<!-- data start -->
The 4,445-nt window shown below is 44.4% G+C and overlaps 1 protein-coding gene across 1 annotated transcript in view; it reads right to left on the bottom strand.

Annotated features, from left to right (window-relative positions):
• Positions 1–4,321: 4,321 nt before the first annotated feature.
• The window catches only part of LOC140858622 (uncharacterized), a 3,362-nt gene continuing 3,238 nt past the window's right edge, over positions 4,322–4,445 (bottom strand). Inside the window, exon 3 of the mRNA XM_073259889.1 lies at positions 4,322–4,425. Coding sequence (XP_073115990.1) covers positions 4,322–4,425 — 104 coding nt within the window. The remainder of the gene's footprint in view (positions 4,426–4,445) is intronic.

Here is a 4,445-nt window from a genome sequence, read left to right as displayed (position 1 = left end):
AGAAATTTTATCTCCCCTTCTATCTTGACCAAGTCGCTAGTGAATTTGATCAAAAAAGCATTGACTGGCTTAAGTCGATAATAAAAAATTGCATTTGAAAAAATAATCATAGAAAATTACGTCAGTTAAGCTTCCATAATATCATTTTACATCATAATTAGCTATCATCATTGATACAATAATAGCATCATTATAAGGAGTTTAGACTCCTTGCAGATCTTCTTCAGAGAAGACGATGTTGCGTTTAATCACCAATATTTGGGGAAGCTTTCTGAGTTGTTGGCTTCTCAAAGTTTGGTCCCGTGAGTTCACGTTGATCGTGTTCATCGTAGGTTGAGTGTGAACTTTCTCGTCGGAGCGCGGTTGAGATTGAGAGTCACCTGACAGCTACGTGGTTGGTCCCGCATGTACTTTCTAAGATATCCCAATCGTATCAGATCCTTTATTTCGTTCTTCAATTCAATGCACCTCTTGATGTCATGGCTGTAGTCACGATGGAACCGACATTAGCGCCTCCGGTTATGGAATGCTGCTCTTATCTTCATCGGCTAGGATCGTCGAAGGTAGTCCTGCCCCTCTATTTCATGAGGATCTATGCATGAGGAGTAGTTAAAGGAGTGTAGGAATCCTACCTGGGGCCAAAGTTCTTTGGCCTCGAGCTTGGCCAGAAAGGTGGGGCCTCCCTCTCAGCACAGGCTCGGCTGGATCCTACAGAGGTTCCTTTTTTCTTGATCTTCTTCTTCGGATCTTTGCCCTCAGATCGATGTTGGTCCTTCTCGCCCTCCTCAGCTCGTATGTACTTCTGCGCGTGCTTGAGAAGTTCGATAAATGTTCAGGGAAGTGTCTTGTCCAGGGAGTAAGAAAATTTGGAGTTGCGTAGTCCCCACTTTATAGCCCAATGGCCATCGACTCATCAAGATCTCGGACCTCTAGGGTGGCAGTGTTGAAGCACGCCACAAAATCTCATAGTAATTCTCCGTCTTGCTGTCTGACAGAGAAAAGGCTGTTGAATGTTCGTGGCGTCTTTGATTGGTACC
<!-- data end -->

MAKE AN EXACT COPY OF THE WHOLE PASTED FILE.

The 4,445-nt window shown below is 44.4% G+C and overlaps 1 protein-coding gene across 1 annotated transcript in view; it reads right to left on the bottom strand.

Annotated features, from left to right (window-relative positions):
• Positions 1–4,321: 4,321 nt before the first annotated feature.
• The window catches only part of LOC140858622 (uncharacterized), a 3,362-nt gene continuing 3,238 nt past the window's right edge, over positions 4,322–4,445 (bottom strand). Inside the window, exon 3 of the mRNA XM_073259889.1 lies at positions 4,322–4,425. Coding sequence (XP_073115990.1) covers positions 4,322–4,425 — 104 coding nt within the window. The remainder of the gene's footprint in view (positions 4,426–4,445) is intronic.

Here is a 4,445-nt window from a genome sequence, read left to right as displayed (position 1 = left end):
AGAAATTTTATCTCCCCTTCTATCTTGACCAAGTCGCTAGTGAATTTGATCAAAAAAGCATTGACTGGCTTAAGTCGATAATAAAAAATTGCATTTGAAAAAATAATCATAGAAAATTACGTCAGTTAAGCTTCCATAATATCATTTTACATCATAATTAGCTATCATCATTGATACAATAATAGCATCATTATAAGGAGTTTAGACTCCTTGCAGATCTTCTTCAGAGAAGACGATGTTGCGTTTAATCACCAATATTTGGGGAAGCTTTCTGAGTTGTTGGCTTCTCAAAGTTTGGTCCCGTGAGTTCACGTTGATCGTGTTCATCGTAGGTTGAGTGTGAACTTTCTCGTCGGAGCGCGGTTGAGATTGAGAGTCACCTGACAGCTACGTGGTTGGTCCCGCATGTACTTTCTAAGATATCCCAATCGTATCAGATCCTTTATTTCGTTCTTCAATTCAATGCACCTCTTGATGTCATGGCTGTAGTCACGATGGAACCGACATTAGCGCCTCCGGTTATGGAATGCTGCTCTTATCTTCATCGGCTAGGATCGTCGAAGGTAGTCCTGCCCCTCTATTTCATGAGGATCTATGCATGAGGAGTAGTTAAAGGAGTGTAGGAATCCTACCTGGGGCCAAAGTTCTTTGGCCTCGAGCTTGGCCAGAAAGGTGGGGCCTCCCTCTCAGCACAGGCTCGGCTGGATCCTACAGAGGTTCCTTTTTTCTTGATCTTCTTCTTCGGATCTTTGCCCTCAGATCGATGTTGGTCCTTCTCGCCCTCCTCAGCTCGTATGTACTTCTGCGCGTGCTTGAGAAGTTCGATAAATGTTCAGGGAAGTGTCTTGTCCAGGGAGTAAGAAAATTTGGAGTTGCGTAGTCCCCACTTTATAGCCCAATGGCCATCGACTCATCAAGATCTCGGACCTCTAGGGTGGCAGTGTTGAAGCACGCCACAAAATCTCATAGTAATTCTCCGTCTTGCTGTCTGACAGAGAAAAGGCTGTTGAATGTTCGTGGCGTCTTTGATTGGTACC